Desert "Castles"

Trip Start Apr 27, 2010
1
233
Trip End Ongoing


Loading Map
Map your own trip!
Map Options
Show trip route
Hide lines
shadow
Where I stayed
Palace Hotel, Amman

Flag of Jordan  ,
Monday, May 24, 2010



It was a reasonably early start for the trip to the Eastern Desert (which stretches from Amman for about 350km to the Iraq and Saudia borders). I was expecting it to be the standard minibus, but it turned out to be a car with only myself, a Dutch couple and another Dutch guy. After about an hour's drive through barren desert of mostly black volcanic pebbles on a single lane highway full of oil tankers and trucks heading to and from Iraq, Kuwait and Saudi we arrived at the first of the "castles", Qasr Kahrana. Although the string of buildings throughout the Eastern Desert are known as "castles", most are not defensive structures but were built by the Umayyad Dynasty in the late 7th/ early 8th century.

Qasr Kahrana looks just like I imagined a desert castle would (hence their naming), but is thought to have been a meeting place for the Umayyad elite with the local Bedouin tribes. Although there had been nothing for miles around, just next to the site was a power station and army communications site, a slight juxtaposition! As with most the sites, there was limited information given, and our guide was only really a taxi driver who stayed in the car at each site, it was still interesting to see, especially the internal structure and upper floors round a courtyard.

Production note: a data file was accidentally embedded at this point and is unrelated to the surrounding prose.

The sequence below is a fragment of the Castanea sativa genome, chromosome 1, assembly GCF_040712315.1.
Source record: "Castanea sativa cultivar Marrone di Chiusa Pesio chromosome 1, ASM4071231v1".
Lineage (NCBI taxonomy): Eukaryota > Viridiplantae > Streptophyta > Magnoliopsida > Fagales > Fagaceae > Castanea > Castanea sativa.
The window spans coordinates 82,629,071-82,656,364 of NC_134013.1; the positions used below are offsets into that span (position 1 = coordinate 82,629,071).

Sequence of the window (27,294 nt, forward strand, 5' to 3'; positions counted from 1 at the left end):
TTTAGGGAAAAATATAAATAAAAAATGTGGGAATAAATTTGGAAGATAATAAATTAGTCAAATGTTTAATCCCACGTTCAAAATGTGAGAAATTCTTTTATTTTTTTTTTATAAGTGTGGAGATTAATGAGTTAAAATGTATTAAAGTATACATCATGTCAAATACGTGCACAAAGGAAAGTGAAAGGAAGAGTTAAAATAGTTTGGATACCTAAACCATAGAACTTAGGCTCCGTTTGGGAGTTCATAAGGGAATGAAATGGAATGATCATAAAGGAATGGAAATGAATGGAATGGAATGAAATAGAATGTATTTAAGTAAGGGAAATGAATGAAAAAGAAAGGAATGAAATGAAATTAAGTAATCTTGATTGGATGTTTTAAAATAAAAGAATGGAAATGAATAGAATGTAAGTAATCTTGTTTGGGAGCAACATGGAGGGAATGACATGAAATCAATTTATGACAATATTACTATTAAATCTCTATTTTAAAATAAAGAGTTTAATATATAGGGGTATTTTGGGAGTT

We drove through more desert to the second "castle" (actually a bath complex in the middle of the desert) which was a UNESCO World Heritage site thanks to its frescos, which were very unislamic with naked dancing woman. Considering they are nearly 1300 years old, they are impressive and sophisticated. The reconstructed donkey powered well to feed the baths was interesting! The next stop was Qasr Al-Azraq, which is actually a fort, built out of black basalt rock. It was originally a roman fort, before being used in the early Islamic period, then by the Mamlukes and Ottomans before finally being used by Lawrence of Arabia. The building was quite impressive, especially the entrance gate and the internal mosque in the centre of the courtyard (at an angle to everything so that it points east).

We then stoped for lunch at an isolated restaurant, which was a dissapointing and expensie (13) buffet but there was no other choices round about. The final two stops were much less interesting,. The first Qasr Al-Hallabat consisted of a mosque and a fort which were in the process of being heavily reconstructed (using massive modern equipment) from just a field of rubble. You have to wander how much is genuine and how much is just imagination, I'm not sure I agre with reconstruction of sites on such a large scale. The final sight was a small set of baths, Hamman As-Sarah, which had a reasonably complete building, but again undergoing some reconstruction. The driver described it as "half a castle" given its size.

The drive back to Amman was about an hour, dodging through numerous oil tankers and trucks hurtling from the Iraq and Saudi borders and also with a couple of "sand tornados" crossing the road and going off across the desert in front of us. We arrived back in Amman at about 5 and I had a quiet evening, having a meal in a local restaurant of Mansaff which is Bedouin style lamb with rice, almonds and cooked yoghurt soup (yuk).
Slideshow Report as Spam

Use this image in your site

Copy and paste this html: